Wendy’s is approved
ISLIP—At last Thursday’s Islip Change of Zone meeting, the town board approved another application from J. Nazzaro Partnership LP for a change of zone from Business 1 District to Business 3 District for a Wendy’s fast-food restaurant and drive-through. The site is on the south side of Montauk Highway across the street from Islip Middle School and high school and between Overton Funeral Home and a mobile home park.
The decision was heavily contested by many residents in attendance, who largely feared for the safety of students looking to cross the street to enter the establishment as well as quality-of-life issues for nearby neighbors.
The proposal to construct the 3700-square-foot restaurant with a drive-through was originally denied by the town board in March 2014. However, the applicant subsequently reapplied with a new plan that featured more buffer space, a lower decibel level for order speakers, fencing around the perimeter, a drive-through that could accommodate up to 17 vehicles, and two nearby crosswalks.
“We believe that traffic isn’t designated to change in any way,” said Steve Bertolino, the applicant’s East Islip-based attorney. “The state DOT reviewed this application twice, and said that they had no problems with traffic.”
Bertolino said that overall, the Wendy’s would be a welcome addition to the surrounding area.
“This particular area has a lot of different businesses that are either vacant buildings or are up for sale, and it’s been like that for some time,” said Bertolino, who noted that it would be located 68 feet from the closest mobile homes in the park. “This application is better than what’s there, and it’s better than having tenants that wouldn’t be able to control or have the resources to clean the lot, keep the sound down, and respond to the requests of the community as well as the boards that control and govern the community.
“We believe this is an improvement in this area of Islip that is somewhat undeveloped, and as it is developed, may not be in the best sense,” he continued, and also noted that Eric Buehler, managing director of Overton Funeral Home, had changed his prior opinion and is now in support of the project. “As a national tenant, Wendy’s is certainly in a position to maintain this property in a good, clean condition, free of debris, trash, smell and odors to the largest extent possible.”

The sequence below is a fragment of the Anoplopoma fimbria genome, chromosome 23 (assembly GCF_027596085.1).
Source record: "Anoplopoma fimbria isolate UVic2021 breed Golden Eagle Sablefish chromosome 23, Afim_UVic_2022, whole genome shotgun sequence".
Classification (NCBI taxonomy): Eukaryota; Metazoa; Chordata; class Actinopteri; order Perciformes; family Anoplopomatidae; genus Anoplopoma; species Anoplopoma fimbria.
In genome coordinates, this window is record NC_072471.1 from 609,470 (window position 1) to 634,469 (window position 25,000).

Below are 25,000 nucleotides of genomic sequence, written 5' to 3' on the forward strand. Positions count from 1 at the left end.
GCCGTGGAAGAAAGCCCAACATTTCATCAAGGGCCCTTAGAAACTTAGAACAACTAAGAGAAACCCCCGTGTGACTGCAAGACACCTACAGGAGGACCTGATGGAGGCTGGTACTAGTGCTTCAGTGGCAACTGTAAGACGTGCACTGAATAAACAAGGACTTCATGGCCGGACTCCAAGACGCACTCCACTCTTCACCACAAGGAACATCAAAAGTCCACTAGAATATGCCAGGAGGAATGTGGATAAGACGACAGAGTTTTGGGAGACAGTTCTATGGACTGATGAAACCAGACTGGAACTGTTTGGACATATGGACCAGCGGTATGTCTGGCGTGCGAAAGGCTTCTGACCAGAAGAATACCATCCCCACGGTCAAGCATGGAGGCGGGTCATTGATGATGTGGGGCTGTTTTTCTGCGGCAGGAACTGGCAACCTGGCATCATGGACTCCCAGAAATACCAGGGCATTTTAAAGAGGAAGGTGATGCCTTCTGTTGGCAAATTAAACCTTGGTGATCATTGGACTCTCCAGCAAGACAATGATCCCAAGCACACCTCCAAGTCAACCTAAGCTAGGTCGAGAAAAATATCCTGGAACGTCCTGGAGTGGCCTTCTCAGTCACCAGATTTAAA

According to Planning Commissioner Rich Zapolski, the restaurant would have 74 seats in addition to the drive-through. On behalf of the planning board, he recommended that the town board approve the application and suggested adding flashing school zone signs to alert passing vehicles of crossing pedestrians.
“We’d want to have more of a visual impact that allows people to know that people will be crossing the street at these locations,” said Zapolski.
The following public hearing featured a series of impassioned speeches against the application by nearby residents. The speakers cited a wide variety of concerns, including traffic, pedestrian safety (particularly students), noise and smell pollution, environmental impacts, insufficient buffer space, undesirable crowds, and negative effects on the character of the surrounding area.
“I’m very concerned about the safety of the Islip children,” said lifelong Islip resident Kay Erwood. “Children are unpredictable, and they’re not just in that area during school hours. I don’t care where Wendy’s goes. They can go anywhere, but this is not the place.”
Islip High School teacher Barbara Vouris also spoke out against the application.
“This is really putting everyone in harm’s way,” said Vouris. “I’ve heard all the statistics about traffic studies… and they don’t reflect what’s going on in the neighborhood.”
Kevin McEvoy spoke on behalf of those living in the nearby mobile park.
“I’m very upset that we’re here for a second time,” said McEvoy. “The homes that are along that property, they’ve been there for more than 75 years, and they have a right to stay where they are. This is wrong, it’s not fair to anybody, and if you vote in favor of this tonight, you are violating everyone here.”
Resident Barbara Ross questioned the factors influencing the board and urged the board to side with the community on this issue.
“We absolutely don’t need another burger place right here,” said Ross. “Our town board must vote in accordance with what the people represented here want—not what one or two well-to-do people want. You are all paid through our taxes and are obligated to do as we the majority request… It has been stopped already… please stop beating this issue and we the people to death and put it in a different location.”
In the end, the board approved the application by a vote of 4-0, with Supervisor Angie Carpenter abstaining.
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